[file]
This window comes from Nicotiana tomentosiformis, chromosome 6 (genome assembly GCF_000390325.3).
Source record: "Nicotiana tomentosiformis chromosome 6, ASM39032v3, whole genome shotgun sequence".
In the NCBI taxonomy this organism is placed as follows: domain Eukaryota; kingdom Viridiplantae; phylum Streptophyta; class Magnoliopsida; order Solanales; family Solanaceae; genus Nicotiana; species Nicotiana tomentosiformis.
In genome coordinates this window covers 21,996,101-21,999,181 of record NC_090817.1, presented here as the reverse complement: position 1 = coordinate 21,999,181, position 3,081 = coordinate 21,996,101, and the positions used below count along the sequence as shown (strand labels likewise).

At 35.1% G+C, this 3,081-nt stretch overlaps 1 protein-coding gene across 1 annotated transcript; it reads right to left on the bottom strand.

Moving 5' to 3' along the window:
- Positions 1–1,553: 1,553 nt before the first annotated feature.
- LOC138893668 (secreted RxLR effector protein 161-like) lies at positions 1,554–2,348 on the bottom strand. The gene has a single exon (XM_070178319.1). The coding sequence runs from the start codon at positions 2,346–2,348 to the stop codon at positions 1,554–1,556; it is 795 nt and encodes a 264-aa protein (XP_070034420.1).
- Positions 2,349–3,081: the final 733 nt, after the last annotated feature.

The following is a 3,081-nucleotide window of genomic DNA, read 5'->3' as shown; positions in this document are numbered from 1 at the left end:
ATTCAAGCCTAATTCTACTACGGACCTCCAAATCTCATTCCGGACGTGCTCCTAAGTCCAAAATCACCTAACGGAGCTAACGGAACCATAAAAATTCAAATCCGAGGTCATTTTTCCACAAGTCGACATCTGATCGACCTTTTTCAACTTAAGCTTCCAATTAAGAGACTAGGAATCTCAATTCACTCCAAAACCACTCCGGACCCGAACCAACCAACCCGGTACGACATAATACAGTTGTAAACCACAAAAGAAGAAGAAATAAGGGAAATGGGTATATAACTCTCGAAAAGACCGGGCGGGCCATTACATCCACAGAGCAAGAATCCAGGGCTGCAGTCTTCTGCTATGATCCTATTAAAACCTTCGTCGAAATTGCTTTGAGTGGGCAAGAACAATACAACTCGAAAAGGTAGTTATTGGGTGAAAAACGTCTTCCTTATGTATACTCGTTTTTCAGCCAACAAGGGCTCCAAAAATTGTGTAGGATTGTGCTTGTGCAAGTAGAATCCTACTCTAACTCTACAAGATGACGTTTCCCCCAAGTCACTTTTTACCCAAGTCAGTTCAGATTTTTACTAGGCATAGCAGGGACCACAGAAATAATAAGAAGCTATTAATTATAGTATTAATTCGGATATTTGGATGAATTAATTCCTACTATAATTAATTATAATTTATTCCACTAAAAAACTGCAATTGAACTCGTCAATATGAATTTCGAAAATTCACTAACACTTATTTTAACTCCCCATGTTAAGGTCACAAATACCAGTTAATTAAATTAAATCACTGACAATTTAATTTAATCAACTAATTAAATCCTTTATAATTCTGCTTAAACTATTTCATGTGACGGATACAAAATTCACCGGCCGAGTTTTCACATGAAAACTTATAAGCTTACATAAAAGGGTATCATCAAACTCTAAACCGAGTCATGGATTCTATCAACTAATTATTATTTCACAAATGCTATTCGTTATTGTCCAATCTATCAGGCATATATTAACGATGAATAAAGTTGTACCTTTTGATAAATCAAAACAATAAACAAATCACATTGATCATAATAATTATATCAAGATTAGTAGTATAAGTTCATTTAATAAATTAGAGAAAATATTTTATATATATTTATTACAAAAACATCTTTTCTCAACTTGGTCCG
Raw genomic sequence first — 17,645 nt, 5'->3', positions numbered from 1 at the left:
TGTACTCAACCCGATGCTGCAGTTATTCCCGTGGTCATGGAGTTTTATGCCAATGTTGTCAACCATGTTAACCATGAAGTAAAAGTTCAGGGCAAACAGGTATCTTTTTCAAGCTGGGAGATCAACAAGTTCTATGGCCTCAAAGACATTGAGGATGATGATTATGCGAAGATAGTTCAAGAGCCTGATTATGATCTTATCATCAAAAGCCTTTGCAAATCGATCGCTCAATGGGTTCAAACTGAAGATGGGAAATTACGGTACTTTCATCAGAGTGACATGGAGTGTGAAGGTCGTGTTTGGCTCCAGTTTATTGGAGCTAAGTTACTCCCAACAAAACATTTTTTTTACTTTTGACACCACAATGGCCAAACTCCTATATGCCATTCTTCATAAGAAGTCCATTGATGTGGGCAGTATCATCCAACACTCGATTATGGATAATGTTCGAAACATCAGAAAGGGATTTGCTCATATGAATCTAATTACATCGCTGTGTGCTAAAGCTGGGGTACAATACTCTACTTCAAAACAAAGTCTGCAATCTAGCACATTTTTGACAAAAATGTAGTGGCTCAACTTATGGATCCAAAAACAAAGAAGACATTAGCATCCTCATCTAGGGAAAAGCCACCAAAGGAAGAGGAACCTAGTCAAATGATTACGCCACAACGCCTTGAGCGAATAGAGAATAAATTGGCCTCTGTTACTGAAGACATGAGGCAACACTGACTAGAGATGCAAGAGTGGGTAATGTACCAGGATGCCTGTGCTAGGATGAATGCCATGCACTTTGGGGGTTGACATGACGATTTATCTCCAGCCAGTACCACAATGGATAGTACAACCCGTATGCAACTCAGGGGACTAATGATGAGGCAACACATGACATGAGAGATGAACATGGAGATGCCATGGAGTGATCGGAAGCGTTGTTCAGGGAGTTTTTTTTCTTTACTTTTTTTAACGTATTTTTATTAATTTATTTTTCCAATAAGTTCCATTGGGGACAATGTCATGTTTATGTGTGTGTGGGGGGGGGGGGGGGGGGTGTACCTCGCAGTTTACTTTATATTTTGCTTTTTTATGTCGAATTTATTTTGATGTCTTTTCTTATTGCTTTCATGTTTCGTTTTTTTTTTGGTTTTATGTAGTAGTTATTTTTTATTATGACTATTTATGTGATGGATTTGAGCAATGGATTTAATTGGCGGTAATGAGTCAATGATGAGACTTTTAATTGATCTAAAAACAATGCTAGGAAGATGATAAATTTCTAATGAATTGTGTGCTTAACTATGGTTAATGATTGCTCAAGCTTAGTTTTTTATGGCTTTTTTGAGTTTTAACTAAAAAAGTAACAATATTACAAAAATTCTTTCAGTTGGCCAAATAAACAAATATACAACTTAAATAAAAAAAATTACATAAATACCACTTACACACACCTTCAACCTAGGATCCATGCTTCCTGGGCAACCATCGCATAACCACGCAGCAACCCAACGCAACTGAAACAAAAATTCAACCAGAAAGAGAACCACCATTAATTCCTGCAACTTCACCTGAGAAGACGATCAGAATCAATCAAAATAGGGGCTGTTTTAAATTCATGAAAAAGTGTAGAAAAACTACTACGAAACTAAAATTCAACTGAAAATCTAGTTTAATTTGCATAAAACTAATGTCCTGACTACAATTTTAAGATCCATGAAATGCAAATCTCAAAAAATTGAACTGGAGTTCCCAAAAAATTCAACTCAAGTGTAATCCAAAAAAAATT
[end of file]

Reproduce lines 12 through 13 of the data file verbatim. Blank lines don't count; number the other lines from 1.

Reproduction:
Raw genomic sequence first — 17,645 nt, 5'->3', positions numbered from 1 at the left:
TGTACTCAACCCGATGCTGCAGTTATTCCCGTGGTCATGGAGTTTTATGCCAATGTTGTCAACCATGTTAACCATGAAGTAAAAGTTCAGGGCAAACAGGTATCTTTTTCAAGCTGGGAGATCAACAAGTTCTATGGCCTCAAAGACATTGAGGATGATGATTATGCGAAGATAGTTCAAGAGCCTGATTATGATCTTATCATCAAAAGCCTTTGCAAATCGATCGCTCAATGGGTTCAAACTGAAGATGGGAAATTACGGTACTTTCATCAGAGTGACATGGAGTGTGAAGGTCGTGTTTGGCTCCAGTTTATTGGAGCTAAGTTACTCCCAACAAAACATTTTTTTTACTTTTGACACCACAATGGCCAAACTCCTATATGCCATTCTTCATAAGAAGTCCATTGATGTGGGCAGTATCATCCAACACTCGATTATGGATAATGTTCGAAACATCAGAAAGGGATTTGCTCATATGAATCTAATTACATCGCTGTGTGCTAAAGCTGGGGTACAATACTCTACTTCAAAACAAAGTCTGCAATCTAGCACATTTTTGACAAAAATGTAGTGGCTCAACTTATGGATCCAAAAACAAAGAAGACATTAGCATCCTCATCTAGGGAAAAGCCACCAAAGGAAGAGGAACCTAGTCAAATGATTACGCCACAACGCCTTGAGCGAATAGAGAATAAATTGGCCTCTGTTACTGAAGACATGAGGCAACACTGACTAGAGATGCAAGAGTGGGTAATGTACCAGGATGCCTGTGCTAGGATGAATGCCATGCACTTTGGGGGTTGACATGACGATTTATCTCCAGCCAGTACCACAATGGATAGTACAACCCGTATGCAACTCAGGGGACTAATGATGAGGCAACACATGACATGAGAGATGAACATGGAGATGCCATGGAGTGATCGGAAGCGTTGTTCAGGGAGTTTTTTTTCTTTACTTTTTTTAACGTATTTTTATTAATTTATTTTTCCAATAAGTTCCATTGGGGACAATGTCATGTTTATGTGTGTGTGGGGGGGGGGGGGGGGGGTGTACCTCGCAGTTTACTTTATATTTTGCTTTTTTATGTCGAATTTATTTTGATGTCTTTTCTTATTGCTTTCATGTTTCGTTTTTTTTTTGGTTTTATGTAGTAGTTATTTTTTATTATGACTATTTATGTGATGGATTTGAGCAATGGATTTAATTGGCGGTAATGAGTCAATGATGAGACTTTTAATTGATCTAAAAACAATGCTAGGAAGATGATAAATTTCTAATGAATTGTGTGCTTAACTATGGTTAATGATTGCTCAAGCTTAGTTTTTTATGGCTTTTTTGAGTTTTAACTAAAAAAGTAACAATATTACAAAAATTCTTTCAGTTGGCCAAATAAACAAATATACAACTTAAATAAAAAAAATTACATAAATACCACTTACACACACCTTCAACCTAGGATCCATGCTTCCTGGGCAACCATCGCATAACCACGCAGCAACCCAACGCAACTGAAACAAAAATTCAACCAGAAAGAGAACCACCATTAATTCCTGCAACTTCACCTGAGAAGACGATCAGAATCAATCAAAATAGGGGCTGTTTTAAATTCATGAAAAAGTGTAGAAAAACTACTACGAAACTAAAATTCAACTGAAAATCTAGTTTAATTTGCATAAAACTAATGTCCTGACTACAATTTTAAGATCCATGAAATGCAAATCTCAAAAAATTGAACTGGAGTTCCCAAAAAATTCAACTCAAGTGTAATCCAAAAAAAATT